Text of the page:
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IT management aided by new appraisal technique

IT-CMF framework seen as another tool for showing the business value of IT

February 4, 2010 04:40 PM ET

Computerworld - CIOs and other IT leaders have long struggled to measure and then demonstrate the business value of IT investments, and that challenge has generally become more difficult during the recession of the last two years.

A relatively new approach for making IT investment and operating decisions and then proving their value to shareholders, called the IT Capability Maturity Framework (IT-CMF), can offer IT leaders some help, several IT executives at multinational businesses said at a conference in Boston on Wednesday.

The IT-CMF approach fills in the gaps of some better-known IT management framework schemes such as Information Technology Infrastructure Library (ITIL) and Sixth Sigma, several officials said.

IT-CMF measures 36 different IT processes within an organization on five levels of maturity, rated from one through five, five being the best. The processes are broadly divided into four areas of management: Managing IT like a business by focusing on customers and services; managing the IT budget to deliver better value and performance; managing the IT capability and developing core competencies; and managing IT for business value by linking IT investments to overall business benefits.

One speaker, Vincenzo Marchese, group enterprise architect for British Petroleum, said that he has used portions of the IT-CMF assessment for two years within an IT group that has 3,000 workers, including 250 architects, who oversee 700 active projects.

IT-CMF is "a key measure to track how we do over time, but it is one measure," Marchese said. On the IT-CMF scale, he said one facet of IT management called "enterprise architecture management" was assessed in 2008 at a level two, and rose to a level three in 2009 after some changes were made.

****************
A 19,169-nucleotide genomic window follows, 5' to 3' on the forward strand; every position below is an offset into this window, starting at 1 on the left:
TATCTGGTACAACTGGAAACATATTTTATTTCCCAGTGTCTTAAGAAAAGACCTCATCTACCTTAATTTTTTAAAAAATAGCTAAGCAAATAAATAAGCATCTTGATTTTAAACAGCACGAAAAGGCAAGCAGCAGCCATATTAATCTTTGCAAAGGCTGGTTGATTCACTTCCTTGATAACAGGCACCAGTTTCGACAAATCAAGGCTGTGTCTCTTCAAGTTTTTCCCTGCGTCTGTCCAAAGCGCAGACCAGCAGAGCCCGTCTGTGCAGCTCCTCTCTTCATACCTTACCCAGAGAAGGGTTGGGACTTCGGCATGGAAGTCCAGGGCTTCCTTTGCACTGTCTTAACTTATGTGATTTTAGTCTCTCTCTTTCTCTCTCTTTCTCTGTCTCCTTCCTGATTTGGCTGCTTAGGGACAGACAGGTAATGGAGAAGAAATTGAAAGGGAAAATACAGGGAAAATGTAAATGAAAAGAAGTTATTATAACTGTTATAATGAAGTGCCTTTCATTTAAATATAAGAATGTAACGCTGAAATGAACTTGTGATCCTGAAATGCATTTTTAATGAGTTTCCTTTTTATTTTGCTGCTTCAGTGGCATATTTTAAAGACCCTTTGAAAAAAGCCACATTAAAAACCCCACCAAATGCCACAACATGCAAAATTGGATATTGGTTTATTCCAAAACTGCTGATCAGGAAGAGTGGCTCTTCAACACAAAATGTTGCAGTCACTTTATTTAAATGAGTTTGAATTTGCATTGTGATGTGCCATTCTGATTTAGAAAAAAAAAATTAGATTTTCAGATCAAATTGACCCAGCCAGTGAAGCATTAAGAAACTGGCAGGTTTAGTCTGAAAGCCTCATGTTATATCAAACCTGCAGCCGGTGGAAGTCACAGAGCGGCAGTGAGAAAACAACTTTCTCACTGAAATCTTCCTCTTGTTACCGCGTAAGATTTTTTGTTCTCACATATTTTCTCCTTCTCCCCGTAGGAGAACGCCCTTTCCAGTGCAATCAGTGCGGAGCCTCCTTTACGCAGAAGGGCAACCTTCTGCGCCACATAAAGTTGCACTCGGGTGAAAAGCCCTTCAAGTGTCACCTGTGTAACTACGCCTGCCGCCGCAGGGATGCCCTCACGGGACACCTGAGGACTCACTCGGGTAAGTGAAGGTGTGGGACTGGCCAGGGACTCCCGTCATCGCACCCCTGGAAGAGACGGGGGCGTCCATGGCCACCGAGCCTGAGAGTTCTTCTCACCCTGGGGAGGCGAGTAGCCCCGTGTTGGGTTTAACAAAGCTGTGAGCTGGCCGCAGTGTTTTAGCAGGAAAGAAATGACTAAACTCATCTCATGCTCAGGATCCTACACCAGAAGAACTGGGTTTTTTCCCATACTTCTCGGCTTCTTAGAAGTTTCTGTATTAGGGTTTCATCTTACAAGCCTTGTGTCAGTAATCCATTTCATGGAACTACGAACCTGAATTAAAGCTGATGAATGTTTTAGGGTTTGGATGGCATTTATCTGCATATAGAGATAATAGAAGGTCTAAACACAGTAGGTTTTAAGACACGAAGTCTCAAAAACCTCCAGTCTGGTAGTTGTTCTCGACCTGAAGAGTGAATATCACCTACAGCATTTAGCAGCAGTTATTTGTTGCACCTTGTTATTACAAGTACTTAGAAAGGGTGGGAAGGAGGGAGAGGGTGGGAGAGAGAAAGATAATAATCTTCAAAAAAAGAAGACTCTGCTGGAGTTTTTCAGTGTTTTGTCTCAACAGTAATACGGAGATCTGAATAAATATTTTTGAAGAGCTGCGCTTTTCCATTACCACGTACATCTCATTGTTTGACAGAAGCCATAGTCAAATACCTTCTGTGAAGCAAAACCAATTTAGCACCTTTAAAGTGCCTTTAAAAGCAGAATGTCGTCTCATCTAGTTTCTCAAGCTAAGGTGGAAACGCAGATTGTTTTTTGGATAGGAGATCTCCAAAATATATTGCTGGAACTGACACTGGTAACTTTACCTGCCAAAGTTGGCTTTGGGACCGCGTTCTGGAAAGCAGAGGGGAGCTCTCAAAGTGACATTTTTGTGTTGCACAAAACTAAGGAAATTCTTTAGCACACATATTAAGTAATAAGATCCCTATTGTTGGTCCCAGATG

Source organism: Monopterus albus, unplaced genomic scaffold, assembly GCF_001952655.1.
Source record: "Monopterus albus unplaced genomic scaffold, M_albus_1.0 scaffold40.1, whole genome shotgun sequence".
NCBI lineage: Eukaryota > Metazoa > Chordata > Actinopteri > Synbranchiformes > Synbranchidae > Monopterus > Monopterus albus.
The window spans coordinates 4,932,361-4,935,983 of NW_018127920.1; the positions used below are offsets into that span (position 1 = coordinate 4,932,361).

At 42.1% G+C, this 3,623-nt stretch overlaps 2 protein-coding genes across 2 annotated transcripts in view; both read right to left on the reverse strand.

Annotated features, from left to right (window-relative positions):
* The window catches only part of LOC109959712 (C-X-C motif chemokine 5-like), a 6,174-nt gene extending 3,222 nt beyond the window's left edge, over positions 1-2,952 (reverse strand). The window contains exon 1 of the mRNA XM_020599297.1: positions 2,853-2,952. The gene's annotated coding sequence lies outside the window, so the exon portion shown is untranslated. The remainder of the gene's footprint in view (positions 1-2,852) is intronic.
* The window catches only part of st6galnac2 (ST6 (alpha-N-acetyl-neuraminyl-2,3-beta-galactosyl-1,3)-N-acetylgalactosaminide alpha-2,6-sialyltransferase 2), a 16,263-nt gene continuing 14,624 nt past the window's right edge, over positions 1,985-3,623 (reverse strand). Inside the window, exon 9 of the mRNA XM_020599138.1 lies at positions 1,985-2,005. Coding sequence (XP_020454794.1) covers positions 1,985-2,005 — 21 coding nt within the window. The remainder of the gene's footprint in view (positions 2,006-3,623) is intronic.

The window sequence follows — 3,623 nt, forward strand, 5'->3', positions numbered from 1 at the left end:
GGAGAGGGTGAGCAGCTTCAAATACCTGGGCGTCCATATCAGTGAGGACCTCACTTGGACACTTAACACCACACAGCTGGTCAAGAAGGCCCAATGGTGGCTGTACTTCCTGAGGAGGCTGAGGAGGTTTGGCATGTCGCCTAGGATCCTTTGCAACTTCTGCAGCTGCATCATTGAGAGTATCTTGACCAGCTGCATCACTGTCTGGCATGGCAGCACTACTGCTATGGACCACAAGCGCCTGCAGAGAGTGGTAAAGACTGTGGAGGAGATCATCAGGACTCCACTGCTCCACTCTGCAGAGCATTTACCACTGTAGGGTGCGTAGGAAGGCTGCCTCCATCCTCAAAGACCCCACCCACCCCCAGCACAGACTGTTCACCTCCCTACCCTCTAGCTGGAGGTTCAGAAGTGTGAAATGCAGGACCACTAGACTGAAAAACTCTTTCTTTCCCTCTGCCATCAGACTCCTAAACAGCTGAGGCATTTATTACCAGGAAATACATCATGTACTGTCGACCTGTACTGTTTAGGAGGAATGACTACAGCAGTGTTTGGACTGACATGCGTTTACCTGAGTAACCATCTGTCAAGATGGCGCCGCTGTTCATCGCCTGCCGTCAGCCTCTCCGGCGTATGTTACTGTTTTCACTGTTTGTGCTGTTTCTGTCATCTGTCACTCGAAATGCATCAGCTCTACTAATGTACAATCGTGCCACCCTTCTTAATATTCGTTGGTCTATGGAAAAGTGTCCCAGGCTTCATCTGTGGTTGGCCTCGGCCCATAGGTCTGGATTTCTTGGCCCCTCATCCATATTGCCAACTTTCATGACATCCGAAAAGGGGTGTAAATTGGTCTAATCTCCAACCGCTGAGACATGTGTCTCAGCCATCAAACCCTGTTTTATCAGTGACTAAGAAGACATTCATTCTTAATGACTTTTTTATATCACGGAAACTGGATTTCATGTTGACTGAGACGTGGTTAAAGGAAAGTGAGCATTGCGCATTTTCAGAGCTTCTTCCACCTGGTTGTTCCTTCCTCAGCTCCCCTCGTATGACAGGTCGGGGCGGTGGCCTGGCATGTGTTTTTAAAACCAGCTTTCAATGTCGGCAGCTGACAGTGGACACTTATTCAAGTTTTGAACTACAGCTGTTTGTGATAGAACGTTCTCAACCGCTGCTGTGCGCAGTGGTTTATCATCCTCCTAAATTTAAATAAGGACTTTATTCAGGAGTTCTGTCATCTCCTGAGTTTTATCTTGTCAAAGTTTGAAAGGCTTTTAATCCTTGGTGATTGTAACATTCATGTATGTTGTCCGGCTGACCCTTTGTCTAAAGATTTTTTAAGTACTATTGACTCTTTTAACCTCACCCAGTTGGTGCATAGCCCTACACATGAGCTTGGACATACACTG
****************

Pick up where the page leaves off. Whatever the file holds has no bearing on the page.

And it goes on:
In another example, with morale within IT ranks fairly low after a restructuring, the IT-CMF assessment helped identify changes, such as new IT training programs and well-defined career progression paths, that helped bring that area up to level four, Marchese noted.

The IT-CMF has been under development by the Innovation Value Institute, the event's sponsor, and is based on concepts in a 2004 book by Martin Curley, Managing IT for Business Value.

IVI was co-founded in 2006 by Intel Corp., the Boston Consulting Group and the National University of Ireland, Maynooth. National University uses some IT-CMF concepts in IT management courses, and its officials said about 15 other universities in the U.S., Europe and Australia are adding following suit.

Andrew Agerbak, a principal at Boston Consulting Group, said he had reviewed 120 high-level IT-CMF assessments performed on various IT groups, of which more than 20 were detailed assessments, and found the IT maturity level "relatively low" even though some companies that were studied had invested billions of dollars in IT.



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